Richard Schaffer an antiques collector from Harpers Ferry, W.Va., was browsing the Goodwill Internet auction site a few weeks ago in search of a violin when he happened to spot a tintype photo for sale of Robert E. Lee.
Turns out he wasn't alone. The listing attracted thousands of other viewers including me and 131 bidders. Schaffer ended up being the highest bidder of $23,000.
Goodwill Industries has decided to refund Schaffer after finding out the tintype photo of Robert E. Lee was a copy, not the original, a photograph based on a lithograph that was originally based on a photograph.
The saga started when the tin type photo of Lee caught the eye of an employee at Goodwill in Murfreesboro, Tenn. The employee stopped it from going to a bin where items sell for a dollar or two. The photo was sent instead to the charity's online auction, with bidding starting out at $4, Schaffer has not yet decided if he wants a refund from Goodwill. He states he wants to have it appraised first.
My records show that in 2009, Goodwill Industries sold an early 20th century painting on its website for $7,500. Readers can check out their website at www.shopgoodwill.com. More than 40,000 items are up for bid each week, listed by various Goodwill stores around the country. Thanks to Schaffer for helping me with this article.
Once a year, for the past seven years, David Schnaidt, auctioneer and owner of Apple Tree Auctions in Newark, auctions millions of dollars worth of items he finds in abandoned bank deposit boxes. The contents are from one of the largest banks in the country, with bank branches in Ohio, New York, Connecticut, and Louisiana.
Some of these abandoned boxes are 20 to 30 years in default. He says once the bank is reimbursed for the $150 vault drilling fee, and back rent owed on the box, he gets his cut, and the rest goes to the state treasury.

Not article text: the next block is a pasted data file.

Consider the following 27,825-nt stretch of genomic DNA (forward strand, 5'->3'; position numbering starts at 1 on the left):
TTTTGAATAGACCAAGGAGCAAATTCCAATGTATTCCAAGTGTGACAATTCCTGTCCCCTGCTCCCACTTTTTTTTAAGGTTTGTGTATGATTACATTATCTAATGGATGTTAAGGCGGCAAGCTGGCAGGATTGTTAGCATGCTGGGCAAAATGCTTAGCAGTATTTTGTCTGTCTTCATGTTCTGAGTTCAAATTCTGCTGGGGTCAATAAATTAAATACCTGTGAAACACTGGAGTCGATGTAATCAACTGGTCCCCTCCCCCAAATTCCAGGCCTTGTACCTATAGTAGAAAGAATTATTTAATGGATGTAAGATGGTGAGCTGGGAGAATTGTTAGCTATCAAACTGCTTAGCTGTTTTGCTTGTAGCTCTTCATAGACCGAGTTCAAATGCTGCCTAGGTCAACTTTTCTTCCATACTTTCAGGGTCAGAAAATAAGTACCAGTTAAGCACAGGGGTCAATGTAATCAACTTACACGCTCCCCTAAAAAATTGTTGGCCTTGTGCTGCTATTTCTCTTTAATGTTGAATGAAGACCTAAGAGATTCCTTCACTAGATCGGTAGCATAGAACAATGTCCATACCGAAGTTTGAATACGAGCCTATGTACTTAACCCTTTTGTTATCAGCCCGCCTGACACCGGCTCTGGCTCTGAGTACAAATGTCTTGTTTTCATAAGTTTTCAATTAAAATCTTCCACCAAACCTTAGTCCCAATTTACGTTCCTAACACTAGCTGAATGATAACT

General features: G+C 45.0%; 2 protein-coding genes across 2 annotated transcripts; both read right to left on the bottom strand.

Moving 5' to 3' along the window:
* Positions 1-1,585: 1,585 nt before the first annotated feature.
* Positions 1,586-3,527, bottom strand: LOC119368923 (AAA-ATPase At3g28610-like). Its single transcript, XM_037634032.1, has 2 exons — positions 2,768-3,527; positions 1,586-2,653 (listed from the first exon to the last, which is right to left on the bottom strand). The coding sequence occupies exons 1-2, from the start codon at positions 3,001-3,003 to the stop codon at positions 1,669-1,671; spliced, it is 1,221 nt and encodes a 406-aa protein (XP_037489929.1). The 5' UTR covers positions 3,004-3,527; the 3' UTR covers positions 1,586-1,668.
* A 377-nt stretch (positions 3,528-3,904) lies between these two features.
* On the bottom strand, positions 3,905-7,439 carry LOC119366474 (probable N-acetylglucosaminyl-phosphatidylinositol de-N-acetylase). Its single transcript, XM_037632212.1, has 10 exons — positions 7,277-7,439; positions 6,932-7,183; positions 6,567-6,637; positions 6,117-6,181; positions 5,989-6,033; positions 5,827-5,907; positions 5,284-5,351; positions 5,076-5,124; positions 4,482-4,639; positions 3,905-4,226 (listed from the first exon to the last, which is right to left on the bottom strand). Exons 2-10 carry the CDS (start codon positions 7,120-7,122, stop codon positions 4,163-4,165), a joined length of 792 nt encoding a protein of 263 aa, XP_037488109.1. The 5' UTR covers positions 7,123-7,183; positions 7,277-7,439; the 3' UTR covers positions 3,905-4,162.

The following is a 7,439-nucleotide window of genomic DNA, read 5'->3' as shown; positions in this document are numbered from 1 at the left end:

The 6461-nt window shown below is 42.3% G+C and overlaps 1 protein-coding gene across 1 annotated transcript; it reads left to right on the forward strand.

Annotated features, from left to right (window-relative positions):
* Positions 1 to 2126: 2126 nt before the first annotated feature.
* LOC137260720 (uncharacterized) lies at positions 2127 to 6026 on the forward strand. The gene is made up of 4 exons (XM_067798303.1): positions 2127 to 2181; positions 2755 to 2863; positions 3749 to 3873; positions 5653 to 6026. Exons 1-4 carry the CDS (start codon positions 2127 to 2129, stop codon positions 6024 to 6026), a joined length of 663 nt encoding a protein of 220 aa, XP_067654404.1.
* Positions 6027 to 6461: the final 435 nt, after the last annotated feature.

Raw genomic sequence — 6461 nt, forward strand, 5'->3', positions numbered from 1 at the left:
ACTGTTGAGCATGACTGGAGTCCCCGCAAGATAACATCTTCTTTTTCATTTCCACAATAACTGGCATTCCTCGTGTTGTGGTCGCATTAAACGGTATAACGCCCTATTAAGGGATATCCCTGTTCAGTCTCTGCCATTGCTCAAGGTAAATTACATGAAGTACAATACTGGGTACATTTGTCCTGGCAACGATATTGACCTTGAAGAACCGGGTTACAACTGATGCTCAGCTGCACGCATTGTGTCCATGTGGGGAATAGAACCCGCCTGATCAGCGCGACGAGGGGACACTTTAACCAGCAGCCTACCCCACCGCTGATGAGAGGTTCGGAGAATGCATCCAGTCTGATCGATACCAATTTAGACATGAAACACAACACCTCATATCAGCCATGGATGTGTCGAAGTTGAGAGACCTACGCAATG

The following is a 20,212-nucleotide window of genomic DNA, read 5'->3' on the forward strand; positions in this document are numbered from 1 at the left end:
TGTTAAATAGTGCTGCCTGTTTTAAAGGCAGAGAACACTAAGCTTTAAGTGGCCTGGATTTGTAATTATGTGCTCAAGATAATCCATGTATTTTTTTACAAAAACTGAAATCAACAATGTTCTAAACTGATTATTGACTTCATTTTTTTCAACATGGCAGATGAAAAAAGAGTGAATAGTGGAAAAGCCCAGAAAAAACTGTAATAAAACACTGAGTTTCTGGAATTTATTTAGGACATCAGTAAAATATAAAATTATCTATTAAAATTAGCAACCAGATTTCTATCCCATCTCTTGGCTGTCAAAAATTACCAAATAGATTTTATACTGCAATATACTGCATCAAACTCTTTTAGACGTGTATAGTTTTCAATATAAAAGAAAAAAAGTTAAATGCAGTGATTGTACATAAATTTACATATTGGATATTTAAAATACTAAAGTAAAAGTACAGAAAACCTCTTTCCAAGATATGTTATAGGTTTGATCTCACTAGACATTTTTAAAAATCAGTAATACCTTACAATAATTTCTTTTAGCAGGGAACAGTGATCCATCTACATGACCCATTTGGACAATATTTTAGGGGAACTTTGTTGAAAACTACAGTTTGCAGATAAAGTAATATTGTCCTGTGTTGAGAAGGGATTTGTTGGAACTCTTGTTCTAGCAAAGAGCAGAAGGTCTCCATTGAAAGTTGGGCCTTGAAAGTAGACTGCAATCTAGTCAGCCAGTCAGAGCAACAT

Schnaidt says most of the real valuable items he finds come from the New York branch, and states that stocks, bonds and cash he finds do not go through the auction process. These items go to the state.
Schnaidt and bank employees go through each vault, verifying the contents. In one of the boxes he opened recently held over $1 million in abandoned cash that was registered to a corporation no longer in business. He states many people die, move away, or forget to pay rent on the boxes.
Schnaidt remembers a couple of years ago finding an abandoned deposit box containing valuable silver, watches, Tiffany, emeralds, diamonds, and east Indian gold jewelery that sold at auction for thousands of dollars, with the biggest portion of the money unclaimed and going to the state of New York.
Readers, to find out if you have unclaimed funds, call (614) 466-4433, log onto missingmoney.com or write to Ohio Department of Commerce, Division of Unclaimed Funds, 77 South High St., 20th Floor, Columbus, Ohio, 43215; or send an e-mail to email@example.com, or you can check at the Washington County Auditor's Office.
Larry Koon is the author of several price guide books on antiques and collectibles. His column appears every Monday on Life. Send letters to Treasure in the Attic, c/o The Marietta Times, 700 Channel Lane, Marietta 45750.
; or e-mail him at firstname.lastname@example.org. When writing, send a complete description of the item, along with size, color, any markings on the item along with condition the item is in, and how the item was obtained, and any other information. If possible, send a photograph. Letters will be answered through this column.